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True Garlic Seed - how to grow it and other stuff

 
R Ranson
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I've been reading about true garlic seed in a few places: Here on Permies, The occasional blog post, and of course, Josphe's work with landrace gardening.

For those of you new to the idea of true garlic seed (which is a very different thing to seed garlic), here's a bit of over-simplified, zombie-heavy, background.

Forget Dolly, people have been cloning living beings for millennia. According to the all knowing Wiki, people have been using garlic for over seven thousand years. As garlic adapted to our needs, and humans became adapted to growing it, we realized that the most efficient way to grow more garlic was to plant the individual cloves. Each clove, planted in the fall or early spring, would become a whole bud of garlic. Where there was one clove, by next summer there would be eight, or ten, or more. This asexual reproduction is a kind of cloning, where the 'child' has the same (or near enough) genetic code as the 'parent'.

Planting the clove not only ensures that next year's garlic will be just as delicious as this year's, but it is also the fastest way to increase your garlic supply. Planting from bulbils (pdf link) can take two to five years before you receive a full grown garlic clove, and seeds, I suspect take just as long. Planting the cloves, gives you garlic in just one year.

The biggest problem with the traditional method of growing garlic, is that it leaves the crop susceptible to outside influences. With a vast variety of genetic diversity in the field, if a major disaster or two strike, be it disease, fungus, excessive rainfall, no rainfall, aliens, or whatever... with a lot of variety in the field, there are bound to be some plants with the necessary resources to survive the alien zombie drought from hell. The small the gene pool, the fewer resources the plants have, and the more vulnerable to problems the crop. A field of clones, are going to have very little hope against the four hose-zombie-grasshoppers of the apocalypse, or a flood, or whatever.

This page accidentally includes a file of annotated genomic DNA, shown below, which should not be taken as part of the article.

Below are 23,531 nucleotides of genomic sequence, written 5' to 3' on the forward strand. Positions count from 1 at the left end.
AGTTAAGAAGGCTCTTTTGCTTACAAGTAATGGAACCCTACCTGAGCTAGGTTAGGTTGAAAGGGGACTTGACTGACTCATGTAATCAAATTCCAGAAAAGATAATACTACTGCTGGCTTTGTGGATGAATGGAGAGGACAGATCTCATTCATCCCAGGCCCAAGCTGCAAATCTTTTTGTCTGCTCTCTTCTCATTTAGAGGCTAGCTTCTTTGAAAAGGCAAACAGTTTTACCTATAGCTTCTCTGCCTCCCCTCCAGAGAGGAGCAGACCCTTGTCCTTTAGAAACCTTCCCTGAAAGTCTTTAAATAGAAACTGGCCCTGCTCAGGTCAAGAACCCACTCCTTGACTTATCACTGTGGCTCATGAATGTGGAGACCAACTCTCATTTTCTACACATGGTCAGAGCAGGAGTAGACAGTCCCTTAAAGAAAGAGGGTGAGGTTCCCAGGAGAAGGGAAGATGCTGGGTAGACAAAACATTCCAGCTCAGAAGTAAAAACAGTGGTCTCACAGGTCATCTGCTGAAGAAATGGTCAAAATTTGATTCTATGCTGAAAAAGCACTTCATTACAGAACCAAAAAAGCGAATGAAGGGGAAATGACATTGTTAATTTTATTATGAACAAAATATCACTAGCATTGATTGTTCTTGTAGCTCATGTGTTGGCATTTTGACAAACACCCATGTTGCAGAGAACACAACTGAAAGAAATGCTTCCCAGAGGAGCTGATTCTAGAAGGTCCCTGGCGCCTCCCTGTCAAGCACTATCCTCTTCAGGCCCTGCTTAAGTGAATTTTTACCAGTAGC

To put it another way, with fewer zombies, in a good year with normal weather, garlic grown from clones is awesome. It works great and produces well. However, if for some reason in the future the weather, or disease, or insects, or something else becomes unpredictable, then we will have little if any garlic to eat.

Seed garlic - the garlic bulbs and cloves used to grow next year's garlic.
Bulbils - the little fleshy bits of garlic that grow in the flower head and look like they should be seeds but are in actuality another way of asexually reproducing the garlic.
True Garlic Seed - a result of sexual (aka, flowers with male parts depositing their pollen on the female flower parts) reproduction - and is an actual seed.

Working with True Garlic Seed allows us to develop new varieties of garlic, increase the genetic diversity within a garlic crop, and possibly even breed the garlic with it's wild relatives and other related crops through a method called wild cross. Working with true garlic seed gives me hope about the continued survival of the crop.

One of the biggest problems of growing true garlic seed, is that the plant has become accustomed to cloning. Many varieties don't produce any seed at all, and those who do, tend to prefer 'walking' with their bulbils (like a Walking Onion) or just waiting for the humans to do the reproductive work for them. Lazy garlic.

It looks like if we want true garlic seed, the plants are going to make us work for it.


I've been watching with avid interest and finally it's time to try it for myself.

I don't know what type of garlic I grow, but my friend called it Sanguine when she gave it to me. Haven't seen any reference to it other places, but it is a lovely hardneck garlic that stores at room temperature from it's harvest in July, through to mid May when it starts to sprout. It has eight to ten cloves, and is delicious both raw and cooked. The bulbils are about fingernail size when full grown.

The flowers heads are just starting to open now. As each one is splitting it's 'paper', I'm removing the bulbils and leaving the flowers with the hope that they will bloom and produce seed. It's been a very dry summer so far, with less than a centimeter of rain since May first, so I don't know if the garlic plants have enough moisture to make the seeds, but I can't spare any water for them, so fingers crossed they are strong enough.


If it does actually make seed, how do I grow it? When do I plant the seed? What else do I need to know? What exciting things have you done, or want to achieve with your garlic?
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flower head just opening
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Dale Hodgins
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Dan Boone